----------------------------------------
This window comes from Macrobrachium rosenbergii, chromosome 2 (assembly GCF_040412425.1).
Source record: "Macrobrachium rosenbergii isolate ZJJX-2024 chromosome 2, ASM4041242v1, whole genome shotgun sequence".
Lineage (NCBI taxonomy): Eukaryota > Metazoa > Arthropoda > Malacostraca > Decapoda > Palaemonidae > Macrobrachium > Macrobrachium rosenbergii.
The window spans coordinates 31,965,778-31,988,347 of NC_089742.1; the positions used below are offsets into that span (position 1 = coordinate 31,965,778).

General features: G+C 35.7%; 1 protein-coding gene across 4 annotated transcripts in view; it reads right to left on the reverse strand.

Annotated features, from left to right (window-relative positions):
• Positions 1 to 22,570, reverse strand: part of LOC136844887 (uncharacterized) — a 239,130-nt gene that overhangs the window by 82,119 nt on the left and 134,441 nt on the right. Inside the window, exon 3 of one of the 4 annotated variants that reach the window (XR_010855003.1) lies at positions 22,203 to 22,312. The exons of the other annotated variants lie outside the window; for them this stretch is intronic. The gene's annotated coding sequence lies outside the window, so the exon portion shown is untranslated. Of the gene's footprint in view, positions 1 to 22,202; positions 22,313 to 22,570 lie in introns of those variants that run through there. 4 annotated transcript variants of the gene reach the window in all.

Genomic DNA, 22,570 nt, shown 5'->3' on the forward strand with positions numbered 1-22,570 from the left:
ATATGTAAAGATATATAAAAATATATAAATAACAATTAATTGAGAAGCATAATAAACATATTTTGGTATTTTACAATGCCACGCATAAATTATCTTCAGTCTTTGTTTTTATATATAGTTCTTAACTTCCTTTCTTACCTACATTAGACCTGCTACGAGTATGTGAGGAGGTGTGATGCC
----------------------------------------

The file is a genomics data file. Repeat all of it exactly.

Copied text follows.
This window comes from Macrobrachium rosenbergii, chromosome 2 (assembly GCF_040412425.1).
Source record: "Macrobrachium rosenbergii isolate ZJJX-2024 chromosome 2, ASM4041242v1, whole genome shotgun sequence".
Lineage (NCBI taxonomy): Eukaryota > Metazoa > Arthropoda > Malacostraca > Decapoda > Palaemonidae > Macrobrachium > Macrobrachium rosenbergii.
The window spans coordinates 31,965,778-31,988,347 of NC_089742.1; the positions used below are offsets into that span (position 1 = coordinate 31,965,778).

General features: G+C 35.7%; 1 protein-coding gene across 4 annotated transcripts in view; it reads right to left on the reverse strand.

Annotated features, from left to right (window-relative positions):
• Positions 1 to 22,570, reverse strand: part of LOC136844887 (uncharacterized) — a 239,130-nt gene that overhangs the window by 82,119 nt on the left and 134,441 nt on the right. Inside the window, exon 3 of one of the 4 annotated variants that reach the window (XR_010855003.1) lies at positions 22,203 to 22,312. The exons of the other annotated variants lie outside the window; for them this stretch is intronic. The gene's annotated coding sequence lies outside the window, so the exon portion shown is untranslated. Of the gene's footprint in view, positions 1 to 22,202; positions 22,313 to 22,570 lie in introns of those variants that run through there. 4 annotated transcript variants of the gene reach the window in all.

Genomic DNA, 22,570 nt, shown 5'->3' on the forward strand with positions numbered 1-22,570 from the left:
ATATGTAAAGATATATAAAAATATATAAATAACAATTAATTGAGAAGCATAATAAACATATTTTGGTATTTTACAATGCCACGCATAAATTATCTTCAGTCTTTGTTTTTATATATAGTTCTTAACTTCCTTTCTTACCTACATTAGACCTGCTACGAGTATGTGAGGAGGTGTGATGCC